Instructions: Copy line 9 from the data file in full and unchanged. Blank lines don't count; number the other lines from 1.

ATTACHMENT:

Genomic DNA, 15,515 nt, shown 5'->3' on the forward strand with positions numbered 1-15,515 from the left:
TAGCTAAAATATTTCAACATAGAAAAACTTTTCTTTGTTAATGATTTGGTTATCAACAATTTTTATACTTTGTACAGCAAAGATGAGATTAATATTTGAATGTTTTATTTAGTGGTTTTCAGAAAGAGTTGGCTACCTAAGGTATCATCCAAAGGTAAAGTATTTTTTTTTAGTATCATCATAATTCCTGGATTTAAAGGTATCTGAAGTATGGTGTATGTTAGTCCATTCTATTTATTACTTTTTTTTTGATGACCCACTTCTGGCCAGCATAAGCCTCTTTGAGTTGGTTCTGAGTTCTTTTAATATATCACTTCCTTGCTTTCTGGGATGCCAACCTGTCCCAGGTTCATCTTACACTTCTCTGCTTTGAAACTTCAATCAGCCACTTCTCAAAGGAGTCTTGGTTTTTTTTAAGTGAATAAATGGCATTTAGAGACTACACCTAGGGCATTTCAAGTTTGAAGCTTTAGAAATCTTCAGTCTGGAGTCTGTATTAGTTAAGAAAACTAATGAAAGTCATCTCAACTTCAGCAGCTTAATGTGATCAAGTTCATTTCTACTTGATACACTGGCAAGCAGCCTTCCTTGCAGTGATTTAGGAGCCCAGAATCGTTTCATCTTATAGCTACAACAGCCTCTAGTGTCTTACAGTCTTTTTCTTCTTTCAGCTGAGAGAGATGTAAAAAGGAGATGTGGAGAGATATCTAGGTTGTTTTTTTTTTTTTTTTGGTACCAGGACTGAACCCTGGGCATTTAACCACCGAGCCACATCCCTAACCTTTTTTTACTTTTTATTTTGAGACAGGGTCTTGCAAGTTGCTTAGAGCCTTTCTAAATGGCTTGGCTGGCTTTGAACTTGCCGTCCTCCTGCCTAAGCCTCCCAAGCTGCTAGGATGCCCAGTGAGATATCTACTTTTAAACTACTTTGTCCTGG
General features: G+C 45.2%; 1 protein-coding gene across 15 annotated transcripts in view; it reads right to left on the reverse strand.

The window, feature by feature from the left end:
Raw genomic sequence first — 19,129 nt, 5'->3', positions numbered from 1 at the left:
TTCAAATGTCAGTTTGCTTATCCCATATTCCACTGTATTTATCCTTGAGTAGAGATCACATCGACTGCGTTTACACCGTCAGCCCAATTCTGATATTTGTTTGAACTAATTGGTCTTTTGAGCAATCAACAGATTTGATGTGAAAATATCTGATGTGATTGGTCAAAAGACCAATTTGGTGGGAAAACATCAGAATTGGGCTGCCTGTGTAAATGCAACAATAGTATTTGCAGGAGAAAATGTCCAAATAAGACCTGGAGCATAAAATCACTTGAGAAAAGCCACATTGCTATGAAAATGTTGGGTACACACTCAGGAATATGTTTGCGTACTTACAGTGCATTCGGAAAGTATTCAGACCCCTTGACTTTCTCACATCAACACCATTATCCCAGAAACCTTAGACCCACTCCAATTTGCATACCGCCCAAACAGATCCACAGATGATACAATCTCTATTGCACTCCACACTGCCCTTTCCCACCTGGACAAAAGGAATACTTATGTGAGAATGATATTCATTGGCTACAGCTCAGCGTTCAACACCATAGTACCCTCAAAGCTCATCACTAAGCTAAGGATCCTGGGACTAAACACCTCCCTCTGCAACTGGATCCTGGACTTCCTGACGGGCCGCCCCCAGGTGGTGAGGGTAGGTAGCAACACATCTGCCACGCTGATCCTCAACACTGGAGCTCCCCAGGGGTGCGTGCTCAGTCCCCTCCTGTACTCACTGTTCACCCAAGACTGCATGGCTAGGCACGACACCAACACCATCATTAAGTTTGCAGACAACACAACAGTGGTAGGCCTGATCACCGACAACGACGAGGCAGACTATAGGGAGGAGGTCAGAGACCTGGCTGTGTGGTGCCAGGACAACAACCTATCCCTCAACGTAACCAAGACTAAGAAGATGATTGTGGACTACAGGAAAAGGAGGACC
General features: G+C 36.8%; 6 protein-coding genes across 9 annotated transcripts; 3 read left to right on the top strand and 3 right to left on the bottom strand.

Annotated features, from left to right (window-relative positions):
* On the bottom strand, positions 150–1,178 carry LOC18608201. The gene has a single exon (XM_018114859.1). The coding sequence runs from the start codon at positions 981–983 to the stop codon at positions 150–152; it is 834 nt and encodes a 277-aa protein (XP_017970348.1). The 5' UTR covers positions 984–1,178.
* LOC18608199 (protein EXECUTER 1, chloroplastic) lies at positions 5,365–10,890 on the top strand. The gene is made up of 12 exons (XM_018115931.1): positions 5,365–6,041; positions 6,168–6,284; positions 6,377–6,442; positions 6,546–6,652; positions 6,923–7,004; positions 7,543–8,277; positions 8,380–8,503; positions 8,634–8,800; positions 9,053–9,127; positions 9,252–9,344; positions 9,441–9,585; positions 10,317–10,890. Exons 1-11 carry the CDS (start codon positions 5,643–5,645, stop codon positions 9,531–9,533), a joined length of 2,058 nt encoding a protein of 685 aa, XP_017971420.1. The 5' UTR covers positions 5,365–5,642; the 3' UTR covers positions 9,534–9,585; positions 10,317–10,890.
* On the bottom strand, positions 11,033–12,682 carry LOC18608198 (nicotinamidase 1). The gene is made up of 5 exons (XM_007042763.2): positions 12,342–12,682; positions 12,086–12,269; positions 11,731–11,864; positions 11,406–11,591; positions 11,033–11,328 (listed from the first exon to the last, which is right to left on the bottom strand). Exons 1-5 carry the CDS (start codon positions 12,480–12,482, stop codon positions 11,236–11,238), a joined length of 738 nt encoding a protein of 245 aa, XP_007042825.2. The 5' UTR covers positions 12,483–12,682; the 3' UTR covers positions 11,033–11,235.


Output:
* On the bottom strand, positions 150–1,178 carry LOC18608201. The gene has a single exon (XM_018114859.1). The coding sequence runs from the start codon at positions 981–983 to the stop codon at positions 150–152; it is 834 nt and encodes a 277-aa protein (XP_017970348.1). The 5' UTR covers positions 984–1,178.